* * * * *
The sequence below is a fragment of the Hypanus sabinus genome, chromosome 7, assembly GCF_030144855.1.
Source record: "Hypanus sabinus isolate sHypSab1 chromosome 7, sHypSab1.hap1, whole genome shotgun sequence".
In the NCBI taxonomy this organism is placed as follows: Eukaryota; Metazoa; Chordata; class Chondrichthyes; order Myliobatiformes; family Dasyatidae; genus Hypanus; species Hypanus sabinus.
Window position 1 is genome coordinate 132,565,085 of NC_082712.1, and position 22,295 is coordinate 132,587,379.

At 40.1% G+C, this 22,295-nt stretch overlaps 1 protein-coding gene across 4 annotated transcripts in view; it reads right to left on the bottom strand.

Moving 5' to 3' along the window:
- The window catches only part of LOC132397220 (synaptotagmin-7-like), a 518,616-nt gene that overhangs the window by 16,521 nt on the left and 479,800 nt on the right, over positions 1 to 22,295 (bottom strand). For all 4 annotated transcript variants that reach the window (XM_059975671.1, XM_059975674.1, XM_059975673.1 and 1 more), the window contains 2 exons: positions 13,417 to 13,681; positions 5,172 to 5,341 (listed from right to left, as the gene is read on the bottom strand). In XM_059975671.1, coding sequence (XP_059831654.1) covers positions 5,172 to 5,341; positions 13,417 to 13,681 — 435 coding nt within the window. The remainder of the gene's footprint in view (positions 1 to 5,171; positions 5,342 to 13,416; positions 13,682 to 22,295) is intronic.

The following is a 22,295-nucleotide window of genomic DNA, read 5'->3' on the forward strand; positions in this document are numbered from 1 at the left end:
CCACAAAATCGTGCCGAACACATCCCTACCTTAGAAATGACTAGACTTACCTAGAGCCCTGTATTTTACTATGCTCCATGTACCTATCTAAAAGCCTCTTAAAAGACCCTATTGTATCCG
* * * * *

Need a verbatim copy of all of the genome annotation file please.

The sequence below is a fragment of the Hypanus sabinus genome, chromosome 7, assembly GCF_030144855.1.
Source record: "Hypanus sabinus isolate sHypSab1 chromosome 7, sHypSab1.hap1, whole genome shotgun sequence".
In the NCBI taxonomy this organism is placed as follows: Eukaryota; Metazoa; Chordata; class Chondrichthyes; order Myliobatiformes; family Dasyatidae; genus Hypanus; species Hypanus sabinus.
Window position 1 is genome coordinate 132,565,085 of NC_082712.1, and position 22,295 is coordinate 132,587,379.

At 40.1% G+C, this 22,295-nt stretch overlaps 1 protein-coding gene across 4 annotated transcripts in view; it reads right to left on the bottom strand.

Moving 5' to 3' along the window:
- The window catches only part of LOC132397220 (synaptotagmin-7-like), a 518,616-nt gene that overhangs the window by 16,521 nt on the left and 479,800 nt on the right, over positions 1 to 22,295 (bottom strand). For all 4 annotated transcript variants that reach the window (XM_059975671.1, XM_059975674.1, XM_059975673.1 and 1 more), the window contains 2 exons: positions 13,417 to 13,681; positions 5,172 to 5,341 (listed from right to left, as the gene is read on the bottom strand). In XM_059975671.1, coding sequence (XP_059831654.1) covers positions 5,172 to 5,341; positions 13,417 to 13,681 — 435 coding nt within the window. The remainder of the gene's footprint in view (positions 1 to 5,171; positions 5,342 to 13,416; positions 13,682 to 22,295) is intronic.

The following is a 22,295-nucleotide window of genomic DNA, read 5'->3' on the forward strand; positions in this document are numbered from 1 at the left end:
CCACAAAATCGTGCCGAACACATCCCTACCTTAGAAATGACTAGACTTACCTAGAGCCCTGTATTTTACTATGCTCCATGTACCTATCTAAAAGCCTCTTAAAAGACCCTATTGTATCCG